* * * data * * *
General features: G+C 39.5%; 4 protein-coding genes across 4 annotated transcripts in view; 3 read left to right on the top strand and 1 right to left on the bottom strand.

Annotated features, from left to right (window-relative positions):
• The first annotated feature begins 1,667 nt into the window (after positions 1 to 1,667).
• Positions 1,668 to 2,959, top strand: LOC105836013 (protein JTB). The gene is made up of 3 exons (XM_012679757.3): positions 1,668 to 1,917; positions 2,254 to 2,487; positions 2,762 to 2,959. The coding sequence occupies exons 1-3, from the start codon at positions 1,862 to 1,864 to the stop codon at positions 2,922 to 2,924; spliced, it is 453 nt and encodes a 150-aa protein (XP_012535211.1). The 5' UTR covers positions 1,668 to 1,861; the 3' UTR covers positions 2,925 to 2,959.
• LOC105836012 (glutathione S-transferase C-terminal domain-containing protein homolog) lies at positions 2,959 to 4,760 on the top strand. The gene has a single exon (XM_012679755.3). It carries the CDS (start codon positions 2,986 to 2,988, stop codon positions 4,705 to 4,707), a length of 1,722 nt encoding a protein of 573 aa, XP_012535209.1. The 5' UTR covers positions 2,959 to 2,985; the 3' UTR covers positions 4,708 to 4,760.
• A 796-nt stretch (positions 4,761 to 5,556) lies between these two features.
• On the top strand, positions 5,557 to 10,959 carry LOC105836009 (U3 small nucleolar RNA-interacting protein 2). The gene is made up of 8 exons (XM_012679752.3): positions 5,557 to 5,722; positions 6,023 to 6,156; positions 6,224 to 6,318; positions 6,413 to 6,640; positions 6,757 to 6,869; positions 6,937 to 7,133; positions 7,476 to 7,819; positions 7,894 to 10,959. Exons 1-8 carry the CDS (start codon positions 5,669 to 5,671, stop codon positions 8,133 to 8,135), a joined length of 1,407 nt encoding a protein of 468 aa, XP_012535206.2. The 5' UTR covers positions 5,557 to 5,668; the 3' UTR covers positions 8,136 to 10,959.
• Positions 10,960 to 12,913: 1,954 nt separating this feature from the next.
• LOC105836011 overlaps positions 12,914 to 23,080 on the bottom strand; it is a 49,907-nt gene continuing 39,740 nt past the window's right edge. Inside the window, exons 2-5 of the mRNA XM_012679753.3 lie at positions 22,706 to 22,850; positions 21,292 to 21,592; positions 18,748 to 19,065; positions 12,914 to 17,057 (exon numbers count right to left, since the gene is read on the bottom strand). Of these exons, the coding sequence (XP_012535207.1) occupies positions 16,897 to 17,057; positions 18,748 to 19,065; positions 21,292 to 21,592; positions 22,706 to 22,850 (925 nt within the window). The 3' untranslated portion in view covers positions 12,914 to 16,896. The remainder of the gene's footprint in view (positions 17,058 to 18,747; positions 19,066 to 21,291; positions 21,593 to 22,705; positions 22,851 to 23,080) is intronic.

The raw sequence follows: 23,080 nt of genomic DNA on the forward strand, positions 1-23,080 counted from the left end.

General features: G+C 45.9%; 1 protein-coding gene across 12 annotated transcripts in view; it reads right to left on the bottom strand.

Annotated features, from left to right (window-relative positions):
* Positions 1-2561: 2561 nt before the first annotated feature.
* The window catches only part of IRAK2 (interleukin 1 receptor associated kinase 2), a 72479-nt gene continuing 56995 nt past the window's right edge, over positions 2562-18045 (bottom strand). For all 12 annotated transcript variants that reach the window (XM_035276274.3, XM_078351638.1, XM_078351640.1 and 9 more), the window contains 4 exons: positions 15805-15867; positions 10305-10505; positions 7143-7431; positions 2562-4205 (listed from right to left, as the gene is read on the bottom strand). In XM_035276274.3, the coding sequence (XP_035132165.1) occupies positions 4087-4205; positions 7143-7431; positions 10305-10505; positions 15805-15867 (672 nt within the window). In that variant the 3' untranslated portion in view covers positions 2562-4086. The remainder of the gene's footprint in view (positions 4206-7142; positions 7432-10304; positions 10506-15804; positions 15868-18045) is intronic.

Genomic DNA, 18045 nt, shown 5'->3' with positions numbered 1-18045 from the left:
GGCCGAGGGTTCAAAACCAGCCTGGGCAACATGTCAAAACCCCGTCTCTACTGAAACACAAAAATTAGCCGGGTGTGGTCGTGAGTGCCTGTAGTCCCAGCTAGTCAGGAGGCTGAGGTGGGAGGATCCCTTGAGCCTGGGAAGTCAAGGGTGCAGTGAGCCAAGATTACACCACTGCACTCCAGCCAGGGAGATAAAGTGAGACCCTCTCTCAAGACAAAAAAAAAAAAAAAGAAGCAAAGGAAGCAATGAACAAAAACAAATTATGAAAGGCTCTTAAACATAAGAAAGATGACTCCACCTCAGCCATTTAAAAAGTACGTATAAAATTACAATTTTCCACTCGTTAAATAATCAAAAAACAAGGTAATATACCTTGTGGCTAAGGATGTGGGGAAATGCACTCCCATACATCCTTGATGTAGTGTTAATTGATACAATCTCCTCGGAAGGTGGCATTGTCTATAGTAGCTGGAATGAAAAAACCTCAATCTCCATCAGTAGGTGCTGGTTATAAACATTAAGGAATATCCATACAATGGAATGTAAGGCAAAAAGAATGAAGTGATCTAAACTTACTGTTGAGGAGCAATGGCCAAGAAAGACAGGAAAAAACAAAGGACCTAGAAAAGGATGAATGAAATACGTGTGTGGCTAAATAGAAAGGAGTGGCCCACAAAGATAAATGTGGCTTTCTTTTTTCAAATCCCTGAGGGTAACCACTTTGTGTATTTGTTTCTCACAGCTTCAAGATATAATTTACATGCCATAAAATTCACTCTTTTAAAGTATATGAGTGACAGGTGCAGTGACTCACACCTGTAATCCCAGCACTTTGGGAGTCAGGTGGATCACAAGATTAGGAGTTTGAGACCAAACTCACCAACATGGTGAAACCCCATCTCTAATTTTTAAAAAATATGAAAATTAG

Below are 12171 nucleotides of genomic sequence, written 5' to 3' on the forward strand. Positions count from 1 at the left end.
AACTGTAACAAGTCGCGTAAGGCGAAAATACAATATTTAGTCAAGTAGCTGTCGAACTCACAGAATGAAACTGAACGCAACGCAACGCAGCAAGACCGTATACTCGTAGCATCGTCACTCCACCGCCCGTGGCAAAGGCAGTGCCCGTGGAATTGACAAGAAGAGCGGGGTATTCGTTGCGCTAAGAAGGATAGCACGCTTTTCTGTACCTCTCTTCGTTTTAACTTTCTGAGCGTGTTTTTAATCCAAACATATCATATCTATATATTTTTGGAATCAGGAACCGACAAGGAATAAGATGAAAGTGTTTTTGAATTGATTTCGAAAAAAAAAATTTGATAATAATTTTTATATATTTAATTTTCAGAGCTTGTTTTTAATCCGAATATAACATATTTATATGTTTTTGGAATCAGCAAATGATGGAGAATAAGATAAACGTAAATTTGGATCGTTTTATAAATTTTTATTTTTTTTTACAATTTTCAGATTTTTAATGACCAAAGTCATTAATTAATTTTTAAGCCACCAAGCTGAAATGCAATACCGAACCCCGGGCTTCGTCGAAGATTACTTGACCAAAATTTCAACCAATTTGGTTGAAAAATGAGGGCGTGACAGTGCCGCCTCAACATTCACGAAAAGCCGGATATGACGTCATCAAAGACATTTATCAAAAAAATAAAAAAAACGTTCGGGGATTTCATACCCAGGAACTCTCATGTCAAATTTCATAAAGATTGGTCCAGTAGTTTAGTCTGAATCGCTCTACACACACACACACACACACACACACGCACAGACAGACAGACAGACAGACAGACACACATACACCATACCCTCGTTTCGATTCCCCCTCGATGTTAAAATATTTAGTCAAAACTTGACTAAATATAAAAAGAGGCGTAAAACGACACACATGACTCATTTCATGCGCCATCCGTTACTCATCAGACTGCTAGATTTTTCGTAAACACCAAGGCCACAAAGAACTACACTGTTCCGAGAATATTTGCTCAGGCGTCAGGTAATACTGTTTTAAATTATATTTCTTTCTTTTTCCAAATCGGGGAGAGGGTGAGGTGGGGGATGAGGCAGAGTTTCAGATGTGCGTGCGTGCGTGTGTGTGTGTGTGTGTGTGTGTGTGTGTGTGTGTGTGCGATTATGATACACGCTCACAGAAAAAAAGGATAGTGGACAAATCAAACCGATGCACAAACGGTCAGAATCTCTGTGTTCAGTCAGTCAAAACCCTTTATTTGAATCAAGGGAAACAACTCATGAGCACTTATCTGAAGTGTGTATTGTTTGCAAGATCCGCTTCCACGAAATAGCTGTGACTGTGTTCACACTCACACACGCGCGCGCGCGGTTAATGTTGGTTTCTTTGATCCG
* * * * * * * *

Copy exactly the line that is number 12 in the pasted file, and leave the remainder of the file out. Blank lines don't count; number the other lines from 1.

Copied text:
Annotated features, from left to right (window-relative positions):